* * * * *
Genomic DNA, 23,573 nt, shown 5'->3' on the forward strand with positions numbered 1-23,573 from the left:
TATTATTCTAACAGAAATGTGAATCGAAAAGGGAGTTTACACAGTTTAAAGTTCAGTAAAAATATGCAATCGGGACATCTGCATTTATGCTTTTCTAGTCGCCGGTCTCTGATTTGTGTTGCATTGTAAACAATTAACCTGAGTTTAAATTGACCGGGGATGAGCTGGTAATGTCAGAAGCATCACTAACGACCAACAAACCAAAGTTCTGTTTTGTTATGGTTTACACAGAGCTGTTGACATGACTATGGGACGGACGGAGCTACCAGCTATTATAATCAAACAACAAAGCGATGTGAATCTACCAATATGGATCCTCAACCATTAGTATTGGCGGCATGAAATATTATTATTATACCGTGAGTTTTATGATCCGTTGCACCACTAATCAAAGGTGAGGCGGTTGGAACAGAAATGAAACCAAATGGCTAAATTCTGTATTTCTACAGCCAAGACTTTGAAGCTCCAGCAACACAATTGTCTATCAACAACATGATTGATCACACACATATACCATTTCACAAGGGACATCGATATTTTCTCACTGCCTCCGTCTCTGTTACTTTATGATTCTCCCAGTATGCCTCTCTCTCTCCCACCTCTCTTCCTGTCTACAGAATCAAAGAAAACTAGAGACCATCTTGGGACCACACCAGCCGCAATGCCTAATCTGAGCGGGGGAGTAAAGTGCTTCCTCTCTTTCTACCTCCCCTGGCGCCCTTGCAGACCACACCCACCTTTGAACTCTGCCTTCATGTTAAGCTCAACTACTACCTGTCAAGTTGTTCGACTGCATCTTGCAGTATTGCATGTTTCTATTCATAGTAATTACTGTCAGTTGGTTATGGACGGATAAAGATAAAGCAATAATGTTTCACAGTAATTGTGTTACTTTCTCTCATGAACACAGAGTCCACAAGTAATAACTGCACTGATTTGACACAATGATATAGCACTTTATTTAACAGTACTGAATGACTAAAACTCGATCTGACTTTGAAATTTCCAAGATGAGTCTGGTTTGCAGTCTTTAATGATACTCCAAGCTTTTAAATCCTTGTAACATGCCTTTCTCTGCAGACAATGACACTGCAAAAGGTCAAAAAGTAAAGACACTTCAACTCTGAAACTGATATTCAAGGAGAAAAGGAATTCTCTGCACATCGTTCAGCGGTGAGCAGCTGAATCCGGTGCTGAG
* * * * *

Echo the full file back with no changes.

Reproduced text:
Genomic DNA, 23,573 nt, shown 5'->3' on the forward strand with positions numbered 1-23,573 from the left:
TATTATTCTAACAGAAATGTGAATCGAAAAGGGAGTTTACACAGTTTAAAGTTCAGTAAAAATATGCAATCGGGACATCTGCATTTATGCTTTTCTAGTCGCCGGTCTCTGATTTGTGTTGCATTGTAAACAATTAACCTGAGTTTAAATTGACCGGGGATGAGCTGGTAATGTCAGAAGCATCACTAACGACCAACAAACCAAAGTTCTGTTTTGTTATGGTTTACACAGAGCTGTTGACATGACTATGGGACGGACGGAGCTACCAGCTATTATAATCAAACAACAAAGCGATGTGAATCTACCAATATGGATCCTCAACCATTAGTATTGGCGGCATGAAATATTATTATTATACCGTGAGTTTTATGATCCGTTGCACCACTAATCAAAGGTGAGGCGGTTGGAACAGAAATGAAACCAAATGGCTAAATTCTGTATTTCTACAGCCAAGACTTTGAAGCTCCAGCAACACAATTGTCTATCAACAACATGATTGATCACACACATATACCATTTCACAAGGGACATCGATATTTTCTCACTGCCTCCGTCTCTGTTACTTTATGATTCTCCCAGTATGCCTCTCTCTCTCCCACCTCTCTTCCTGTCTACAGAATCAAAGAAAACTAGAGACCATCTTGGGACCACACCAGCCGCAATGCCTAATCTGAGCGGGGGAGTAAAGTGCTTCCTCTCTTTCTACCTCCCCTGGCGCCCTTGCAGACCACACCCACCTTTGAACTCTGCCTTCATGTTAAGCTCAACTACTACCTGTCAAGTTGTTCGACTGCATCTTGCAGTATTGCATGTTTCTATTCATAGTAATTACTGTCAGTTGGTTATGGACGGATAAAGATAAAGCAATAATGTTTCACAGTAATTGTGTTACTTTCTCTCATGAACACAGAGTCCACAAGTAATAACTGCACTGATTTGACACAATGATATAGCACTTTATTTAACAGTACTGAATGACTAAAACTCGATCTGACTTTGAAATTTCCAAGATGAGTCTGGTTTGCAGTCTTTAATGATACTCCAAGCTTTTAAATCCTTGTAACATGCCTTTCTCTGCAGACAATGACACTGCAAAAGGTCAAAAAGTAAAGACACTTCAACTCTGAAACTGATATTCAAGGAGAAAAGGAATTCTCTGCACATCGTTCAGCGGTGAGCAGCTGAATCCGGTGCTGAG